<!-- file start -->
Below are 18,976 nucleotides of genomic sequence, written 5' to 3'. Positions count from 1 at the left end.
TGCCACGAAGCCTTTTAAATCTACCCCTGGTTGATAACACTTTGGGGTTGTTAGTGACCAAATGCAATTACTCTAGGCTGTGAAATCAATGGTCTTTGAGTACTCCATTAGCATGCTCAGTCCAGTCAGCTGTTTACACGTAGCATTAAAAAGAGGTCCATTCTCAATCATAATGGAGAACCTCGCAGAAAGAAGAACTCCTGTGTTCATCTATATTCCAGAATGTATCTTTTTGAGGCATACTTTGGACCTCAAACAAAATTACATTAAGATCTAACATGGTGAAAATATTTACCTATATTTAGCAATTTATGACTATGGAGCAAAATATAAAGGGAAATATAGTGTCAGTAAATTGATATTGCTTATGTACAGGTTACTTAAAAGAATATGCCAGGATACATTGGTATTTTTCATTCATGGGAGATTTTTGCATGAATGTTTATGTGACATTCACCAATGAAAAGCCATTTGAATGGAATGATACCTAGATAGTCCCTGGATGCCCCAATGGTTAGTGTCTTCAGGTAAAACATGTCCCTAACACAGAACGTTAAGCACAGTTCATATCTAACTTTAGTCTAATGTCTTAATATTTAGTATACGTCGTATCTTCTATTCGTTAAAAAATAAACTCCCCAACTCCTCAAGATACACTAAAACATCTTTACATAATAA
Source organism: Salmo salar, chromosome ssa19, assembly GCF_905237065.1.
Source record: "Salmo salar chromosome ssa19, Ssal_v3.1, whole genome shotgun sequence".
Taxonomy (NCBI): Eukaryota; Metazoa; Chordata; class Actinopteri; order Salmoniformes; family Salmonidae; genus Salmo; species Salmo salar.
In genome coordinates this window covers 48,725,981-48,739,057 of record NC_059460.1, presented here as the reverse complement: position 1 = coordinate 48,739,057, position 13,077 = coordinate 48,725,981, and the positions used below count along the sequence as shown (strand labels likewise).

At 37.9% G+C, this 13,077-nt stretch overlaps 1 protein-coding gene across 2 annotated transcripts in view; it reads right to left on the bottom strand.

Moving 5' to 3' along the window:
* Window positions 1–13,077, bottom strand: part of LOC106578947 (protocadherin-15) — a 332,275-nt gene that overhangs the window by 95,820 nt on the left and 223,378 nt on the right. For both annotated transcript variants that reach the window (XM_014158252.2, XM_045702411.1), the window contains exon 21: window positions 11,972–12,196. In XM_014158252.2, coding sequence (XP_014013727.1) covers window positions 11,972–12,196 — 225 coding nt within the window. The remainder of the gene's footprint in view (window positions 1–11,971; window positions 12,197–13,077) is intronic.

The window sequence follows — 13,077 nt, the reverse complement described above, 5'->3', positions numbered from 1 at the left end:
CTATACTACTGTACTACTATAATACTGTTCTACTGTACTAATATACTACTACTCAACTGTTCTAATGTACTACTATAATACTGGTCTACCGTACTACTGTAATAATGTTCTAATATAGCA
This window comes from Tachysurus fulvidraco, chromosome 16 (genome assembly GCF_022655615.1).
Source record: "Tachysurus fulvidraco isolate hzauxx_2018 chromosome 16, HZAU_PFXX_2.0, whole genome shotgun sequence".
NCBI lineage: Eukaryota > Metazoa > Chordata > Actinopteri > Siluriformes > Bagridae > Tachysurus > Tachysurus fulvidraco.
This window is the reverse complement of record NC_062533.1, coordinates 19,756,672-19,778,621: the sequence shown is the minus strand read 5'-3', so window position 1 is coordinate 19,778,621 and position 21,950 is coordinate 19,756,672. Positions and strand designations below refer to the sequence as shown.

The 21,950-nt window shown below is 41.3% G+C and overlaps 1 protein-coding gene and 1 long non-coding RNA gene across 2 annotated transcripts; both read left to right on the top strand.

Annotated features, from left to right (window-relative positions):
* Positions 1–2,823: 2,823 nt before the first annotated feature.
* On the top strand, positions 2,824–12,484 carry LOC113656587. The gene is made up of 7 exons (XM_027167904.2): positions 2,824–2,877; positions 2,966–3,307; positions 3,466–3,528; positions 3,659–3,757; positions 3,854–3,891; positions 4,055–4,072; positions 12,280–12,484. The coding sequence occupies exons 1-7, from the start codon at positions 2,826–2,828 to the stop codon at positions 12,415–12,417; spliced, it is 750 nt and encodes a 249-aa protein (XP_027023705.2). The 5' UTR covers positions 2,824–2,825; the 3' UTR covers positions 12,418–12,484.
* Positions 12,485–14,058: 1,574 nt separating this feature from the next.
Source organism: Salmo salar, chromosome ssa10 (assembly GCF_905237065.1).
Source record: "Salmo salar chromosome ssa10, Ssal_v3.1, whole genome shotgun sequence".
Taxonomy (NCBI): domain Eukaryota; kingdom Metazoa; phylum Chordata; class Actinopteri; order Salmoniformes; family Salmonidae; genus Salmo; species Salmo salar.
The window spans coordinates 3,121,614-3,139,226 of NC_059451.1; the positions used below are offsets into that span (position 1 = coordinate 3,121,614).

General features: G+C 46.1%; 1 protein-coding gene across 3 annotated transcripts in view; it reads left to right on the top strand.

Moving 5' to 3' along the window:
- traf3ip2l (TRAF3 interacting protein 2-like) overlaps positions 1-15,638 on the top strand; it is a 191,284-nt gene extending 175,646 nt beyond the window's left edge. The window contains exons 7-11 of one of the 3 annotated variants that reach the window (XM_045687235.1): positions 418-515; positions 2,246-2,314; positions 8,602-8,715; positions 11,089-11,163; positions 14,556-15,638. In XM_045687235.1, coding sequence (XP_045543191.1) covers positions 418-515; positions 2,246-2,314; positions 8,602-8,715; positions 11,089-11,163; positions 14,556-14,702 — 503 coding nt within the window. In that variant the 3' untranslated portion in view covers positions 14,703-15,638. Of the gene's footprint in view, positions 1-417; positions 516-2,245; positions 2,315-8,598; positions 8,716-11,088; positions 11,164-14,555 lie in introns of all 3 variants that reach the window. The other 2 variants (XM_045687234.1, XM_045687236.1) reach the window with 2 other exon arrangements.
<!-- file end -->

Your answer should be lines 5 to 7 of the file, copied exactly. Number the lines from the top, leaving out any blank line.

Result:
Taxonomy (NCBI): Eukaryota; Metazoa; Chordata; class Actinopteri; order Salmoniformes; family Salmonidae; genus Salmo; species Salmo salar.
In genome coordinates this window covers 48,725,981-48,739,057 of record NC_059460.1, presented here as the reverse complement: position 1 = coordinate 48,739,057, position 13,077 = coordinate 48,725,981, and the positions used below count along the sequence as shown (strand labels likewise).

At 37.9% G+C, this 13,077-nt stretch overlaps 1 protein-coding gene across 2 annotated transcripts in view; it reads right to left on the bottom strand.